For Biden, Polls Are Probably Worse Than They Seem

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President Joe Biden has a miserable 33% job approval rating, according to the New York Times/Siena College poll, making him one of the least popular first-term presidents in history. Sixty-four percent of Democrats say they want another candidate in the 2024 presidential race.

No modern president, as far as I can tell, has faced higher dissatisfaction in his own party during his first term. Only 13% of voters say the United States is on the right track, the lowest number since they began asking this question during the great recession.

Not long ago, left-wing pundits couldn't stop talking about Donald Trump's poll numbers—”Donald Trump is remarkably unpopular”; “The unprecedented unpopularity of Donald Trump”; “Trump is officially the most unpopular president since modern polling began in the 1930s. It will forever be his legacy,” and so on. A president with that kind of piddling support, they would argue, had no business initiating policy changes.

Nowadays, Democrats want their historically unpopular president to sign “transformative” legislation using reconciliation and unilaterally restructure American governance. The only consistent characteristic of modern liberalism is the unyielding belief that politics should be played by two sets of rules.

Still, I don't put too much reliance on national polls. Yes, unpopularity matters. It hurts Democrats. It also further debunks the notion that the Democratic Party's agenda items are vastly more popular, and Republicans who stand in their way are undermining “democracy.”

Republicans, though, should remember that job approval rating is measured in a bubble. The New York Times/Siena College poll finds Biden winning a matchup against Trump 44-41. The real presidential election is largely a binary choice for those who vote, and many of those dissatisfied with Biden may never vote for a Republican.

Then again, this seems to be the only takeaway for Democrats like Joe Scarborough. “So Biden's going into halftime shooting 33% from the field and he is STILL beating Trump University,” tweets Morning Joe. All these unforeseen and unfair events have befallen the poor Biden, they argue, and yet, he still leads Trump (conveniently forgetting that he also had to deal with a once-in-a-century worldwide pandemic and ensuing economic fallout from lockdowns).

It's certainly entertaining watching partisans feign excitement over their mollycoddled candidate holding a 44-41 lead in a national poll against a guy who is accused of sedition on virtually every news channel daily. What do these numbers look like when Trump (or someone like Florida Gov. Ron DeSantis) is reminding voters what gas prices and their 401(k)s looked like before COVID-19?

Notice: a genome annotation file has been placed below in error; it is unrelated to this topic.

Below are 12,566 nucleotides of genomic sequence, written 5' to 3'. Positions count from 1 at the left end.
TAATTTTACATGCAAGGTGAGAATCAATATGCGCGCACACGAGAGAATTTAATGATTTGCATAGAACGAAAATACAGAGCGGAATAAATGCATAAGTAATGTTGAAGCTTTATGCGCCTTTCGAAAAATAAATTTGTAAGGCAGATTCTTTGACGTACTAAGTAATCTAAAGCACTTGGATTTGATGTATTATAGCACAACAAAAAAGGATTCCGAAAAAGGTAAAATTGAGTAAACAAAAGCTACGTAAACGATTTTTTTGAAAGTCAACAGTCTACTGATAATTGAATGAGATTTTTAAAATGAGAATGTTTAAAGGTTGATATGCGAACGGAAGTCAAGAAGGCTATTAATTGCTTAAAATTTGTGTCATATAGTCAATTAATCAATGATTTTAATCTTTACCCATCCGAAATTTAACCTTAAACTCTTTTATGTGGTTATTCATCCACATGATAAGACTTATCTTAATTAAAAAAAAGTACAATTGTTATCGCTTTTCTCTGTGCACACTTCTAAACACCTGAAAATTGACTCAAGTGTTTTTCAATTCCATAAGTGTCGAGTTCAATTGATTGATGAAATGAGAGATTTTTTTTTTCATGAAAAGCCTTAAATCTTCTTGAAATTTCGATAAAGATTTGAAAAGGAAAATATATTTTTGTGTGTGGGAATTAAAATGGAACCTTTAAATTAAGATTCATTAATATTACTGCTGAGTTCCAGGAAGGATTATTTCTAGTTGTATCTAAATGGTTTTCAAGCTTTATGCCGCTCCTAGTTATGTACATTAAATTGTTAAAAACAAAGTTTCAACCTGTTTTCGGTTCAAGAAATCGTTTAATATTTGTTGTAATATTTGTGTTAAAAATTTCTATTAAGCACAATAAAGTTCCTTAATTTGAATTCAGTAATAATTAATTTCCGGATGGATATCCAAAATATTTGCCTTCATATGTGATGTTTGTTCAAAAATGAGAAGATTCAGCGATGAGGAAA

Indeed, the left is again convincing themselves that winning a national poll means something. (Siena, incidentally, had Hillary Clinton up 17 points in its final 2016 poll.) There is no popular vote. Biden must win states. And the president is underwater in almost every one of them, on almost every issue, in almost every poll. I'm no prognosticator or election expert—Biden might well win reelection—but none of that could possibly be heartening news for Democrats.

I'm just unsure how it gets any better for Biden. Democrats on social media do a lot of self-soothing, convincing themselves that events will become more hospitable for the president. Perhaps, if Biden stopped undermining the economy and energy production, they may, to some extent.

Economic indicators, however, aren't projecting a big turnaround. Even if they did, Biden's claim to moderation, largely a function of his age, has already been obliterated. Two-thirds of independents don't approve of his performance. At the same time, Biden's progressive rhetoric is also transparently unprincipled. Neither Biden nor any president really has the power to mollify progressives—not until the Constitution is rendered inoperative.

With all that said, the prevailing concern about Biden among voters in the New York Times/Siena College poll isn't ideological; it's his age—by which we can deduce they mean his competence. In the 2020 race, Biden's fragile state was largely concealed from the public by the campaign and press. These days, on the rare occasions the president wanders into an unscripted interaction, he is incoherent. The chances of the president's cognitive state improving, I'm afraid, are nil. That's not how nature works.

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